Rockwell Automation Posts Strong Growth;Predicts More to Come

The future looks bright for manufacturing automation supplier Rockwell Automation Inc. (, according to its chairman and chief executive officer, Keith Nosbusch.

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Sales for fiscal year 2006, which ended on Sept. 30, topped $5.5 billion, an annual increase of 11 percent, and operating earnings exceeded $1 billion, up 19 percent over 2005. The company, which is headquartered in Milwaukee, has seen significant growth in Asia, with China becoming the second largest world market for its Logix platform of programmable logic controllers (PLCs). As well, the company has announced a new global headquarters in Singapore that will include manufacturing, sales and support for five lines of its low-end SLC PLCs.

At Automation Fair, Rockwell’s annual user event held in Baltimore in October, Nosbusch outlined what he sees as an emerging collaborative production environment that is driving manufacturers to tightly couple their factory floors with business enterprise systems. Factors influencing this trend include the need to lower total cost of ownership, better optimize assets, accelerate time to market and broaden risk management.

Value, not technology

At a private meeting during the Fair, Nosbusch sat down with Automation World editors to expand on these concepts. “Rockwell Automation is in a unique position to add tremendous value for our customers,” said Nosbusch. In talking with his customers, he notes, “I listen to what they are saying are their biggest problems. It isn’t about the technology, it’s how we can use technology to address our customers’ needs.”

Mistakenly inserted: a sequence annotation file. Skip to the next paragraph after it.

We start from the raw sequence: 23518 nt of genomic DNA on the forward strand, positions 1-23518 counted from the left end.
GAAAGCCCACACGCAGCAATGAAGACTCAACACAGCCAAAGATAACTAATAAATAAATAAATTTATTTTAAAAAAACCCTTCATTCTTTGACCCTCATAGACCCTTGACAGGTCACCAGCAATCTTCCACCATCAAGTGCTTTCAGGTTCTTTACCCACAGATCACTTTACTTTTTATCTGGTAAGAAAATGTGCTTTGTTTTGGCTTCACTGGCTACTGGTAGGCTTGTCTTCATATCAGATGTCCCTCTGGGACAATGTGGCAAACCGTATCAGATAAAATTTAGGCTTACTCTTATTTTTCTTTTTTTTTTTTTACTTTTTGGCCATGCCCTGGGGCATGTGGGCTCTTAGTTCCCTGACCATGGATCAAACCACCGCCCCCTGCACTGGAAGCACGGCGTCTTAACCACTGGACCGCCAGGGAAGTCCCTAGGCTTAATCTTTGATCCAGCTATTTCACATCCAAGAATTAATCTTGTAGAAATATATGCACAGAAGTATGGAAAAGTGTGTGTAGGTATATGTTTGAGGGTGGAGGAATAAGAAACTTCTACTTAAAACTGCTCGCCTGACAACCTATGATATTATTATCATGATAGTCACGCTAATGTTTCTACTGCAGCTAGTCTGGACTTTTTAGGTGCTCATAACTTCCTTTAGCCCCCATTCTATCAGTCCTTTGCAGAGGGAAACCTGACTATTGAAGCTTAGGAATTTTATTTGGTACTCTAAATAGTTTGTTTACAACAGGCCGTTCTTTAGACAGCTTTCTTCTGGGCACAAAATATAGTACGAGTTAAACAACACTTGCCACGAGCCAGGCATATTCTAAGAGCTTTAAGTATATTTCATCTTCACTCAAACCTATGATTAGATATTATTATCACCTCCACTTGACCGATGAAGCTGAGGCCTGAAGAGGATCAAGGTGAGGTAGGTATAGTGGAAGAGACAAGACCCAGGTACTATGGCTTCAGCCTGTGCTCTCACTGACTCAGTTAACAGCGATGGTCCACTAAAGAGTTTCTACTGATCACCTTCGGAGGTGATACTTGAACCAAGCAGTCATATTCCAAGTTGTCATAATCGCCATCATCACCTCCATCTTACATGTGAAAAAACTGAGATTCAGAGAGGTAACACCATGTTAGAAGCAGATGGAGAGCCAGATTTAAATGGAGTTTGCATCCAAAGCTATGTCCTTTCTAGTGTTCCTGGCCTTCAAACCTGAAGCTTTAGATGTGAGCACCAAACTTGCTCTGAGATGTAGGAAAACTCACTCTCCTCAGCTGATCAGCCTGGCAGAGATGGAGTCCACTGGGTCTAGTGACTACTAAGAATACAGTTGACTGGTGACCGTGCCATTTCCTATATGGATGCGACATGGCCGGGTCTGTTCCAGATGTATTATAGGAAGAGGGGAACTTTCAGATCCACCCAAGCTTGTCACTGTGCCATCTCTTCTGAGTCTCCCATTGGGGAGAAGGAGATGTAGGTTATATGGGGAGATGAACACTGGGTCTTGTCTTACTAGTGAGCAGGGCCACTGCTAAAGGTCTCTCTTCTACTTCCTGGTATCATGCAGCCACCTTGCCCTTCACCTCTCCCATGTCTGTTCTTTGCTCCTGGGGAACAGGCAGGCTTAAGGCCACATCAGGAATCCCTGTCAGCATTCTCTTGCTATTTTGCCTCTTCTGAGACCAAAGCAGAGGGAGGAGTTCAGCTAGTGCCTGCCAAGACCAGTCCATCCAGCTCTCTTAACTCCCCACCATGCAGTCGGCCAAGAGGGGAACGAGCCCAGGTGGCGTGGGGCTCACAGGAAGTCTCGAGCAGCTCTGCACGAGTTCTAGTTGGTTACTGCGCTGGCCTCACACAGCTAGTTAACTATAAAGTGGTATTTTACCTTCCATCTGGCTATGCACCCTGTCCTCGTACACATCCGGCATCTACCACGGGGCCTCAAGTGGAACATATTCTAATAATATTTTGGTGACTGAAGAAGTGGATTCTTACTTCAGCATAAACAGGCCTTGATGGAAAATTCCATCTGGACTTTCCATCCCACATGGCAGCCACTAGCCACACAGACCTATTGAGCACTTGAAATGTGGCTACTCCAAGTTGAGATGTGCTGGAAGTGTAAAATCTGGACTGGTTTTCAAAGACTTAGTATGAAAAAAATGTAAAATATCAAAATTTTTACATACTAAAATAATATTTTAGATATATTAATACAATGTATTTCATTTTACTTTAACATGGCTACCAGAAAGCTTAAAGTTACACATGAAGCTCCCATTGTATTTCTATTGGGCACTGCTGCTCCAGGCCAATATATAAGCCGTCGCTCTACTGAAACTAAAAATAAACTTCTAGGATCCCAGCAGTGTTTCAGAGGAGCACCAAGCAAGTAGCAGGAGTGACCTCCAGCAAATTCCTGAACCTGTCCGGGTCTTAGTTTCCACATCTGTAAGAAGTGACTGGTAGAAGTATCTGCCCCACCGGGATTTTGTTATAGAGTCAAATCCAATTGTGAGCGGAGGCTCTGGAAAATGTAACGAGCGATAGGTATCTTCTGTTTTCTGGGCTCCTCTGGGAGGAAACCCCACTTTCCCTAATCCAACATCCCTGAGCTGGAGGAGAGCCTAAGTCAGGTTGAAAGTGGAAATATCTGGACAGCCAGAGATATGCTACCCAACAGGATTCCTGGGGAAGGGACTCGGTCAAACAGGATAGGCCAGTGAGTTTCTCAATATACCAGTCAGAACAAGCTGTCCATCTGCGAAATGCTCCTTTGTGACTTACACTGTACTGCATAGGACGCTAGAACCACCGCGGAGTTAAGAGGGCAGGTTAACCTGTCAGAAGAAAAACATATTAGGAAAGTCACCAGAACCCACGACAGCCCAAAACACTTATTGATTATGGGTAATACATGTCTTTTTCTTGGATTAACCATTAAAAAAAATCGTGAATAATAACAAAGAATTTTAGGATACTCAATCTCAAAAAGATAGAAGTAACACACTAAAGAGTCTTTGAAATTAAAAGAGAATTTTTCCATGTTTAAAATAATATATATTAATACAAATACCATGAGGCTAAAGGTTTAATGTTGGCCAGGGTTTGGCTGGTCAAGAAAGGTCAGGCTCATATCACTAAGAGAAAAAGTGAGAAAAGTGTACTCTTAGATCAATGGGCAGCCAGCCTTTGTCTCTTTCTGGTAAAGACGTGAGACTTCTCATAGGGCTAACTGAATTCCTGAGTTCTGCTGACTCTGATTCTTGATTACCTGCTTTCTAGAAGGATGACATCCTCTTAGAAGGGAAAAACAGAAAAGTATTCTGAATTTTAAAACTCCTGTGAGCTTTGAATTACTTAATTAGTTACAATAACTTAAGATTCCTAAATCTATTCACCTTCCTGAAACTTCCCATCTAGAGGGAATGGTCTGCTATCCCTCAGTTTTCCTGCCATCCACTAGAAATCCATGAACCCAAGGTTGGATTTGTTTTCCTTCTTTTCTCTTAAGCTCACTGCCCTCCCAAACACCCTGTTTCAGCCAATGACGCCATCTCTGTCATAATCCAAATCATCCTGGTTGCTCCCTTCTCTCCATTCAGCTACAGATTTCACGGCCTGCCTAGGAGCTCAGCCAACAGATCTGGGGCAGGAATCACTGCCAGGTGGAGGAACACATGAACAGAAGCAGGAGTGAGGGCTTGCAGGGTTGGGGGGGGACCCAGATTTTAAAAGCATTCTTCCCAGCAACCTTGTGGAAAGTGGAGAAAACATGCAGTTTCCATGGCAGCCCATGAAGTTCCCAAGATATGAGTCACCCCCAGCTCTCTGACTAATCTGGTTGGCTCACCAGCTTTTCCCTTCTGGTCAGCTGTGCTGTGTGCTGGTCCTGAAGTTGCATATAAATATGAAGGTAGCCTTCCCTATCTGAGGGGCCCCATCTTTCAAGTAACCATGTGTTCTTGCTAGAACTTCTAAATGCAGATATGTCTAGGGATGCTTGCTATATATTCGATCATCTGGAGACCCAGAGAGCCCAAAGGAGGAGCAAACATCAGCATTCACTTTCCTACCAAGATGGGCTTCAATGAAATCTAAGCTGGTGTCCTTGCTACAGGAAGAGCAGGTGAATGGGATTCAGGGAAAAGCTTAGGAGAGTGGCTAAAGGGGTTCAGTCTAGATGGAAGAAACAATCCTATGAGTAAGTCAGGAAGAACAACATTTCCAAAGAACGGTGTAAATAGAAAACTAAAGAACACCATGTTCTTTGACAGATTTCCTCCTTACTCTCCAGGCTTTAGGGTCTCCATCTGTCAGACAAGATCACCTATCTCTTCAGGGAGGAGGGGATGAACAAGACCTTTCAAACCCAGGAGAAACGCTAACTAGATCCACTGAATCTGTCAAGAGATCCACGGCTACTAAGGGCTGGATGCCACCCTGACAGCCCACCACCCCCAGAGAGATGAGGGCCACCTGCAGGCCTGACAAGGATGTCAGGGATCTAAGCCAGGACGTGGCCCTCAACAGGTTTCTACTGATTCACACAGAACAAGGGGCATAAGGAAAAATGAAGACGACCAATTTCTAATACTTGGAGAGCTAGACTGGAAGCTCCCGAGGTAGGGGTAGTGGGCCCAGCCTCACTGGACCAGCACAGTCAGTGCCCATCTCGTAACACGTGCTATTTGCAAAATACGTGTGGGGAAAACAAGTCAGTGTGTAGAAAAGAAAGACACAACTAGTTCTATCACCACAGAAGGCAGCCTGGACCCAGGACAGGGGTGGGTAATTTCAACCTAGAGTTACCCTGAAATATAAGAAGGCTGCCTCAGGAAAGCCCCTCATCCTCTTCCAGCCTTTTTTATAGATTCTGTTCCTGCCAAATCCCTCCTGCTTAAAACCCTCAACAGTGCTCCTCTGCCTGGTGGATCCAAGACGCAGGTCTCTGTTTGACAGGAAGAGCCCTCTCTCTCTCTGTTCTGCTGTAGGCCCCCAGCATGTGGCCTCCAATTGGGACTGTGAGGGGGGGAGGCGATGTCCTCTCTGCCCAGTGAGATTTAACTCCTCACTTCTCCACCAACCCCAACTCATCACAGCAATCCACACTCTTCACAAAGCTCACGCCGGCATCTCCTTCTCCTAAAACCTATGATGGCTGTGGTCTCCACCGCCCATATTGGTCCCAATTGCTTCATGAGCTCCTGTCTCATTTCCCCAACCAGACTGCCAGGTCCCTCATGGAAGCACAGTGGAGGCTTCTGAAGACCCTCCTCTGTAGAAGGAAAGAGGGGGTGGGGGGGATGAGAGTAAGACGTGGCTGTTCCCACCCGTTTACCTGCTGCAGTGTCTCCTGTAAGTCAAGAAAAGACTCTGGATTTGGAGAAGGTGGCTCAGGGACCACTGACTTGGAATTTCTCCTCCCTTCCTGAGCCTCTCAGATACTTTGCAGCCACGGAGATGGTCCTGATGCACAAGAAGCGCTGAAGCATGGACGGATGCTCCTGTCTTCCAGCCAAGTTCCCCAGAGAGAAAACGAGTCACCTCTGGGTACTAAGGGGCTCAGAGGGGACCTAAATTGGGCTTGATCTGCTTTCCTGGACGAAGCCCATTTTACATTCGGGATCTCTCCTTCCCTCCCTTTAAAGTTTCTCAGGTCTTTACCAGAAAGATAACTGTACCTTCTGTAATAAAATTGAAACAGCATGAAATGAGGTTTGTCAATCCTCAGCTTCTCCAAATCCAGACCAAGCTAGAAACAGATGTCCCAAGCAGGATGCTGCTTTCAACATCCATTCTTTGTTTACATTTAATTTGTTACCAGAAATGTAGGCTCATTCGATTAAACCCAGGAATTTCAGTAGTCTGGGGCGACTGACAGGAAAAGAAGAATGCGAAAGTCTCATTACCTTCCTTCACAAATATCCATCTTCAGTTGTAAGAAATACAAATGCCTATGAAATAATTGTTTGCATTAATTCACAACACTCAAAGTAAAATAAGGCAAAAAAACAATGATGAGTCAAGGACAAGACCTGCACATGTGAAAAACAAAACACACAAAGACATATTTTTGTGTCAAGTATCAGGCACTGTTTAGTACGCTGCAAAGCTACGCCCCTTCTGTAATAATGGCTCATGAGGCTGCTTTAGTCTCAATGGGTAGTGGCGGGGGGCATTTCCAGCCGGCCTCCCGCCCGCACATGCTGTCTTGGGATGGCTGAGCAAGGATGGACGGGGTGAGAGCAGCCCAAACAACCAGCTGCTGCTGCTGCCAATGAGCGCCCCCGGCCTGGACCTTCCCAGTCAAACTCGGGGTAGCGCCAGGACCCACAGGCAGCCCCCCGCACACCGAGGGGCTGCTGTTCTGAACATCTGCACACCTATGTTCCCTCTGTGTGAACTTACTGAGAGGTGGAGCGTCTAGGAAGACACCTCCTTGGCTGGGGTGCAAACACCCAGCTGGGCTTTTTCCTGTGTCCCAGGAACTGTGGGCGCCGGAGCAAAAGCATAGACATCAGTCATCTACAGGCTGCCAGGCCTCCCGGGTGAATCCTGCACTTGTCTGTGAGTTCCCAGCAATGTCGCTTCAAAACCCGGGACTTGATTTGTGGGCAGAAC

According to Nosbusch, manufacturers today don’t have the time to understand every new technology that comes along; they need to focus on how technology can transform their businesses. Manufacturing automation can add value by improving productivity and boosting competitive advantage, while also reducing business risks, through improved safety, quality and regulatory compliance. Said Nosbusch, “While underneath all of this is new technology, our job is to help [our customers] improve their P&L (profit & loss) and balance sheets.”

One unfortunate by-product of recent downsizing trends is that manufacturers have fewer resources available to devote to automation. Noted Nosbusch, “We see ourselves as filling that role. We’re paid for what we make—and for what we know. We know our customers’ industries, applications and business goals, and can fill the void in knowledge-base domain expertise.”

While the past decade has seen many changes in the world of manufacturing, Nosbusch predicts more to come in the next ten years. “Automation drove the first wave of manufacturing productivity, with improvements in consistency and quality,” said Nosbusch. “Information will drive the next wave. The utilization and deployment of information will provide a quantum leap in competitive advantage.” Nosbusch believes this competitive advantage is often found in the process, not the product itself. He maintains that Rockwell Automation delivers value to the manufacturing process through its automation and information solutions, and its domain expertise.

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